In the preface to Chapter 6 in Google Semantic Search I wrote:
“In the age of semantic search content has become the transactional currency used to unleash real value on the Web. When everything revolves around its existence traditional businesses are forced to become publishers and broadcasters, individuals need to become writers and photographers, and brands have to become more person-able and direct. Everyone needs to remain current in their quality, fresh in their output, and constantly be producing content to define who they are and what they do.”
The pressure to publish or perish is no longer felt just by academics. It is now felt by every individual and business that wants to find an audience on the web, increase brand awareness and reach, keep their brand current and relevant and flesh out their identity, core values and way of connecting and although we all know that content has to resonate, in the drive to “get it out” and sometimes even be first, we tend to take shortcuts that will hurt us.
.Mic the “… media company focused on news for a generation known as the "millennials"” did just that, for example, when one of its journalists recently wrote a review of Rihanna’s latest album, complete with notes on style and content before its journalists had even got the chance to listen to it.
The piece (pictured below) was then picked up by Yahoo News algorithms which blindly promoted it making this another example of what Ben Greenman called “a masterpiece of post-modern non-journalism” and sparking off the conversation about content and its purpose once again.
Content and Your Online Presence
In a web organized by semantic search content, of course, has a specific role to play. If it is published early enough it provides a sense of leadership. News organizations vie for the ‘scoop’ for that reason. Other websites try to be first with particular types of content because it shows that they are on the ball, innovative and therefore trustworthy within their sphere of expertise.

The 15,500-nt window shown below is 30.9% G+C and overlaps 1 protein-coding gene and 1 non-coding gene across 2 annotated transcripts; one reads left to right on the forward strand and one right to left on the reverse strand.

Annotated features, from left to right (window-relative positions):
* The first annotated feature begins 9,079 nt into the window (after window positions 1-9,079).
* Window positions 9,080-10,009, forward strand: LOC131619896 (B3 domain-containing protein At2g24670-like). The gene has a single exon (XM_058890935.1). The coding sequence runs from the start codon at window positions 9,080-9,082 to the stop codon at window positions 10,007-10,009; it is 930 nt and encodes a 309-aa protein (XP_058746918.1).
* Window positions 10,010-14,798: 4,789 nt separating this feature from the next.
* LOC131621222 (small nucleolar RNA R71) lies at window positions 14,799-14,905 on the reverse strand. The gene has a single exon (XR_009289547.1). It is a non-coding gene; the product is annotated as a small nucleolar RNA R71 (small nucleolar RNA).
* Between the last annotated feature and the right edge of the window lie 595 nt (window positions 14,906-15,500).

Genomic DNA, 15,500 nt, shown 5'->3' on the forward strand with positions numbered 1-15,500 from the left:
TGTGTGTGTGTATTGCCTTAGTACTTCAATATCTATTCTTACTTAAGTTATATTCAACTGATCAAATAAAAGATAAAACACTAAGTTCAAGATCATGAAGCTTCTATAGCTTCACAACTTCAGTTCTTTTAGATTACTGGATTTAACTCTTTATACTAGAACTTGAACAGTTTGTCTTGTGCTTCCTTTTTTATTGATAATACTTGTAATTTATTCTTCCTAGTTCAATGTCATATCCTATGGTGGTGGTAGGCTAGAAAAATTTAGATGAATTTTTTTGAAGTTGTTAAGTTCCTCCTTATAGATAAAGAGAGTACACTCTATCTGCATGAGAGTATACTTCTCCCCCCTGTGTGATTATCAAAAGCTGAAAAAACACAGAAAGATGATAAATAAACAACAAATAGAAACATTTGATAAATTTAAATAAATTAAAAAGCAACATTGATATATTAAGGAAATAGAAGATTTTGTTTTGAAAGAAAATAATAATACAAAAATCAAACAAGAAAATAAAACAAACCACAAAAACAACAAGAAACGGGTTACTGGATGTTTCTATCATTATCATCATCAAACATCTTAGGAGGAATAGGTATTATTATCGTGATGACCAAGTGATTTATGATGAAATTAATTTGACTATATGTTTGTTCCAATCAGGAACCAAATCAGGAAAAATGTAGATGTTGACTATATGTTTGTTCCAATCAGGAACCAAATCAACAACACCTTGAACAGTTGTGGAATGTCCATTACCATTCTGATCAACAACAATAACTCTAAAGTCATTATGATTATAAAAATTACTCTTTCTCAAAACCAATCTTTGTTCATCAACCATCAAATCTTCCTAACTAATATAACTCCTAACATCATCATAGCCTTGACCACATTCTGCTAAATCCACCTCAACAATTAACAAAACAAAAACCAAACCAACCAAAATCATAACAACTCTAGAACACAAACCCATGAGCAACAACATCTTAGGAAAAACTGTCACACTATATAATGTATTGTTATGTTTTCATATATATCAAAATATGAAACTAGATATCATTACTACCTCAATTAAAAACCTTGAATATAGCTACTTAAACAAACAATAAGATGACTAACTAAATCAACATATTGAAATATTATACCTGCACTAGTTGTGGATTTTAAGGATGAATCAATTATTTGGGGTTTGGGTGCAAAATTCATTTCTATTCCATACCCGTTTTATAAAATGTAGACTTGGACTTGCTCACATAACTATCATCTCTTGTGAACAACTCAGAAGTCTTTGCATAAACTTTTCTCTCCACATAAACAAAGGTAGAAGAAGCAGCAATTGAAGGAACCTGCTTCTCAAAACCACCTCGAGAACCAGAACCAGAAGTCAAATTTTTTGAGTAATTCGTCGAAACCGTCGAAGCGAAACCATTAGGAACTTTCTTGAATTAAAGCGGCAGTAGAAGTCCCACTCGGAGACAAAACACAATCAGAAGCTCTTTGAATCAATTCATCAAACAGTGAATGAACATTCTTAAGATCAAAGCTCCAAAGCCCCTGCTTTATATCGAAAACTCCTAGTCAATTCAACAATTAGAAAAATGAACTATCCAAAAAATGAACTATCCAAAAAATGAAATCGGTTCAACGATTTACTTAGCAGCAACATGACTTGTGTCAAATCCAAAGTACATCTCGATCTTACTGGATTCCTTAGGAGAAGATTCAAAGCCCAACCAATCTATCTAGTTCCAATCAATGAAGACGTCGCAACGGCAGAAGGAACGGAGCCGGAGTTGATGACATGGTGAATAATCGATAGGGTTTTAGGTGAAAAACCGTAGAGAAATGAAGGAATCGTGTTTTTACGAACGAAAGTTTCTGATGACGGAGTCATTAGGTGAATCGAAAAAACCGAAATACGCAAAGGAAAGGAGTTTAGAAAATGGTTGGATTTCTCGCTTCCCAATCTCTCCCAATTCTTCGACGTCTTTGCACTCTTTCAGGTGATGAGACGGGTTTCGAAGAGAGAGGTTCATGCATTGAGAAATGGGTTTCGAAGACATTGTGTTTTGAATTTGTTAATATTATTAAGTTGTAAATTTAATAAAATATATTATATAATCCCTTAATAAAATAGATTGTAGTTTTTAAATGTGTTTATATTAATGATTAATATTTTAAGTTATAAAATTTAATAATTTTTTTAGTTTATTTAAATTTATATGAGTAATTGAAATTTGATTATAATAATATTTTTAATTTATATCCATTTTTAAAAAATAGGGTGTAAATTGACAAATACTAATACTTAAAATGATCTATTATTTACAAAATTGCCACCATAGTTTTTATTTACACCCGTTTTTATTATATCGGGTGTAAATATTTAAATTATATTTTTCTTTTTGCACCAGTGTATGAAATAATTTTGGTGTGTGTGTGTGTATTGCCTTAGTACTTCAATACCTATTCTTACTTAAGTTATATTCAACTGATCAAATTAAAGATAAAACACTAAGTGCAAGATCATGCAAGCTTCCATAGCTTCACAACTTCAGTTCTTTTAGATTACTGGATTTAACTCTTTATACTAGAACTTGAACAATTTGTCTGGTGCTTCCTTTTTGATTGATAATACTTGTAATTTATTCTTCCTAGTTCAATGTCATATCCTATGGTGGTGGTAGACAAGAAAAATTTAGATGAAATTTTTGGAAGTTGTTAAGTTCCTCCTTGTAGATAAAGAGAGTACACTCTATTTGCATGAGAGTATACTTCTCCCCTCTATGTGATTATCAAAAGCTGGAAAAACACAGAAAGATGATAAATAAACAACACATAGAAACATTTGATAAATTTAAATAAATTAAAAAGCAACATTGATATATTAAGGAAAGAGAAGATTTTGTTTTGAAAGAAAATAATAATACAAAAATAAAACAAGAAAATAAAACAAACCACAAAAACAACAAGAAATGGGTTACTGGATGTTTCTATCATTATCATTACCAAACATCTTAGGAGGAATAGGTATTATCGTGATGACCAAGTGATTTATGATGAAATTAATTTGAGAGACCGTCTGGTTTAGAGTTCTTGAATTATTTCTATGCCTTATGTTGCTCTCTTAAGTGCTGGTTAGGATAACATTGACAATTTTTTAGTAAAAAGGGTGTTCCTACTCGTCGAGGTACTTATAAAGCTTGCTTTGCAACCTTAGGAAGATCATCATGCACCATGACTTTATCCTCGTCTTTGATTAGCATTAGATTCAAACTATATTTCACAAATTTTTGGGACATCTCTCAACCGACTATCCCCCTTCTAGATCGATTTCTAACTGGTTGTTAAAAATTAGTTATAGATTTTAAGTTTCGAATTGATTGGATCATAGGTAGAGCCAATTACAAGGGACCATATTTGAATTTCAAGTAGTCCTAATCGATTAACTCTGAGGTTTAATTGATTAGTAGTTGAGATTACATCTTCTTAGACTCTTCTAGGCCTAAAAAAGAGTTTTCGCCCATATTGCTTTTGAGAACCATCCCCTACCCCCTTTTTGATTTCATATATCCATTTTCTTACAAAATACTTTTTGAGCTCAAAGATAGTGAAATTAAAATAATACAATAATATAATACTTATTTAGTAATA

But content cannot always be fresh in terms of newsworthiness or first or even unique any more. When everybody is pressured to publish and publishing becomes part of the online marketing process then a certain degree of natural optimization kicks in and content begins to look like this:
When that happens you’ve pretty much lost the audience’s attention and despite your best intentions you are now back to the pre-semantic search equivalent of having to produce content because the number of words your site had and the code to text ration actually played a part in your SEO strategy to rank in search.
Now if you’ve read how Content is the Currency of the Attention Economy you’ll think that you have no choice. You need to get content out there and even a seasoned writer cannot hope to produce quality stuff day in day out, under pressure and while running a business and dealing with all its problems.
So what can you do?
As it happens there is a solution and it’s a frighteningly simple one: Be exceptional. That now is really easy to misconstrue and it can demotivate anybody, except being exceptional doesn’t require being “Epic” or extraordinary in any way.
Think of it in terms of Amazon, Google, eBay, your local flower shop. Each in its own way holds prime real estate in your attention landscape, not because they have done anything exceptional today, or yesterday, the technology that makes them possible is no more miraculous than the architectural planning that makes a city rise or a town function so it really doesn’t count. What makes them hold so much of our attention is the deep sense of trust we have towards them in terms of consistency in their performance. Dealing with them, for instance, removes almost all anxieties about expected outcomes and that instantly makes them our go-to places.
This then becomes the ‘secret’ formula you need to apply to your content creation efforts. Start with the simple question of what should you be publishing to make your target audience’s life peachy? And make that your guiding principle.
Is Great Content Alone, Enough Then?
Well, the answer to this question is both yes and no. Great content is never enough if your target audience remains unaware of it and it is more than enough if you’re already a brand to be reckoned with, that has a great online following.
Rand Fishkin makes the same point in one of his MOZ Whiteboard Fridays on good content and SEO:
And since we’re talking about content Mark Traphagen of Stone Temple Consulting helps you finetune your content creation strategy:
And Eric Enge, CEO of Stone Temple Consulting explains the value of syndication:
Armed with all of that you should never, ever, be in the same position as .Mic bringing out derivative stuff written on autopilot and trying to pass it off as great writing, resonating with wit and originality and being caught out in the process.